Alzheimer’s Disease & Related Dementias (National Institute on Aging/NIH)
“NIH Support Spurs Alzheimer’s Research in Colombia,” Global Health Matters, January/February 2014, Fogarty International Center/NIS
“COLBOS Study Reveals Mysteries of Alzheimer’s Disease,” NIH Record, August 19, 2022.
Yakeel Quiroz (Massachusetts General Hospital, Harvard Medical School, Boston)
Joseph Arboleda-Velasquez (Massachusetts Eye and Ear, Harvard Medical School, Boston)
Diego Sepulveda-Falla Lab (University Medical Center Hamburg-Eppendorf, Hamburg, Germany)
Francisco Lopera (University of Antioquia, Medellín, Colombia)
NIH Support: National Institute on Aging; National Eye Institute; National Institute of Neurological Disorders and Stroke; Office of the Director
Basic Researchers Discover Possible Target for Treating Brain Cancer
Posted on by Lawrence Tabak, D.D.S., Ph.D.
Over the years, cancer researchers have uncovered many of the tricks that tumors use to fuel their growth and evade detection by the body’s immune system. More tricks await discovery, and finding them will be key in learning to target the right treatments to the right cancers.
Recently, a team of researchers demonstrated in lab studies a surprising trick pulled off by cells from a common form of brain cancer called glioblastoma. The researchers found that glioblastoma cells steal mitochondria, the power plants of our cells, from other cells in the central nervous system .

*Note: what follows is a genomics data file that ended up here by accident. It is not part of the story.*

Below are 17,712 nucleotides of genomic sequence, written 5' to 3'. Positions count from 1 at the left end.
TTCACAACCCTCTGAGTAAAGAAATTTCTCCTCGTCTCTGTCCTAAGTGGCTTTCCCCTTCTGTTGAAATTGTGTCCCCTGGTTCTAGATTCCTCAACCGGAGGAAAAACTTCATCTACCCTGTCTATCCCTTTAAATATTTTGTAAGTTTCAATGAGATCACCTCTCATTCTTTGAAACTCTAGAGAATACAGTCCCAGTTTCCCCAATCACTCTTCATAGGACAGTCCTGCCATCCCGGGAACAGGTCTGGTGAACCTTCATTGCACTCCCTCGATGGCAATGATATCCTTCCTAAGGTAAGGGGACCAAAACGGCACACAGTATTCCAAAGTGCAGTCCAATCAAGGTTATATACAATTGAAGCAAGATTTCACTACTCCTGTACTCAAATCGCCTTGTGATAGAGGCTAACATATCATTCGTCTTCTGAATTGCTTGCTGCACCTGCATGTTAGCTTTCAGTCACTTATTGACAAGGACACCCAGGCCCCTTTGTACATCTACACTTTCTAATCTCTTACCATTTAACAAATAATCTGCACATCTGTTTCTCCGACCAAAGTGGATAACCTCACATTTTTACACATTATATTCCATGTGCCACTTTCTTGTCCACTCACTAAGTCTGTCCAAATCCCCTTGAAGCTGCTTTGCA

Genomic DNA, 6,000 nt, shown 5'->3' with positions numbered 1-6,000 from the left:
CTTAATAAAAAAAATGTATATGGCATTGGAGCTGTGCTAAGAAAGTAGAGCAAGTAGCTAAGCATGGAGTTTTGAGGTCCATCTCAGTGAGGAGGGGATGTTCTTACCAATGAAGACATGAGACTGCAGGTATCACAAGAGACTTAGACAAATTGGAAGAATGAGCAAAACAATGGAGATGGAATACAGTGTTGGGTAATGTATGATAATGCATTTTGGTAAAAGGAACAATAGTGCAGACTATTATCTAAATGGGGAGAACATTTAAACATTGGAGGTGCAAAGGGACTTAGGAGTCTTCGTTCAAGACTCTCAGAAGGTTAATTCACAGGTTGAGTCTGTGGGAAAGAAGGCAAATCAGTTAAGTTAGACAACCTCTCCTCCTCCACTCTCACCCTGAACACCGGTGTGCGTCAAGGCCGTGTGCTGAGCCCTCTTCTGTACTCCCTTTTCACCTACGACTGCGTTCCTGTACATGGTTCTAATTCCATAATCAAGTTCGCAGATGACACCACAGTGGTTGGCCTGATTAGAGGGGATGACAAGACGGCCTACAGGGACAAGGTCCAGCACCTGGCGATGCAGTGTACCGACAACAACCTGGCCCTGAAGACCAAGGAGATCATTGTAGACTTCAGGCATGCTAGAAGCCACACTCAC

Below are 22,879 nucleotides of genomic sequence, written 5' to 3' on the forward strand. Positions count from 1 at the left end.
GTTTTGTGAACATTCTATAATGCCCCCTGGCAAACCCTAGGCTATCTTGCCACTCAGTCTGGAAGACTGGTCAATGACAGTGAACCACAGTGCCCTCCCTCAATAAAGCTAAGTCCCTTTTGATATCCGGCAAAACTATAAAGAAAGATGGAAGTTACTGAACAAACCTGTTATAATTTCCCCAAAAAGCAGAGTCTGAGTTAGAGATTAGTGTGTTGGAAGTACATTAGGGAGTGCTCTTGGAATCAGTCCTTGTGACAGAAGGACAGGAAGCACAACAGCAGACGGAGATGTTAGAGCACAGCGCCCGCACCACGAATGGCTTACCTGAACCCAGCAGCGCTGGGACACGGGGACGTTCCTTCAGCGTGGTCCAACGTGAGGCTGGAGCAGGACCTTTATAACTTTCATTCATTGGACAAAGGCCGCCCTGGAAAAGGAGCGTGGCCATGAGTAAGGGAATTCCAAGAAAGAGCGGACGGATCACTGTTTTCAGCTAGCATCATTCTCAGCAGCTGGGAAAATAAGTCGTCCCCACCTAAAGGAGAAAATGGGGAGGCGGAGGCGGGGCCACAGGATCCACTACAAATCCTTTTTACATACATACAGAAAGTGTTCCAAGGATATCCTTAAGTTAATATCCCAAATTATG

Why would cancer cells do this? How do they pull it off? The researchers don’t have all the answers yet. But glioblastoma arises from abnormal astrocytes, a particular type of the glial cell, a common cell in the brain and spinal cord. It seems from their initial work that stealing mitochondria from neighboring normal cells help these transformed glioblastoma cells to ramp up their growth. This trick might also help to explain why glioblastoma is one of the most aggressive forms of primary brain cancer, with limited treatment options.
In the new study, published in the journal Nature Cancer, a team co-led by Justin Lathia, Lerner Research Institute, Cleveland Clinic, OH, and Hrvoje Miletic, University of Bergen, Norway, had noticed some earlier studies suggesting that glioblastoma cells might steal mitochondria. They wanted to take a closer look.
This very notion highlights an emerging and much more dynamic view of mitochondria. Scientists used to think that mitochondria—which can number in the thousands within a single cell—generally just stayed put. But recent research has established that mitochondria can move around within a cell. They sometimes also get passed from one cell to another.
It also turns out that the intercellular movement of mitochondria has many implications for health. For instance, the transfer of mitochondria helps to rescue damaged tissues in the central nervous system, heart, and respiratory system. But, in other circumstances, this process may possibly come to the rescue of cancer cells.
While Lathia, Miletic, and team knew that mitochondrial transfer was possible, they didn’t know how relevant or dangerous it might be in brain cancers. To find out, they studied mice implanted with glioblastoma tumors from other mice or people with glioblastoma. This mouse model also had been modified to allow the researchers to trace the movement of mitochondria.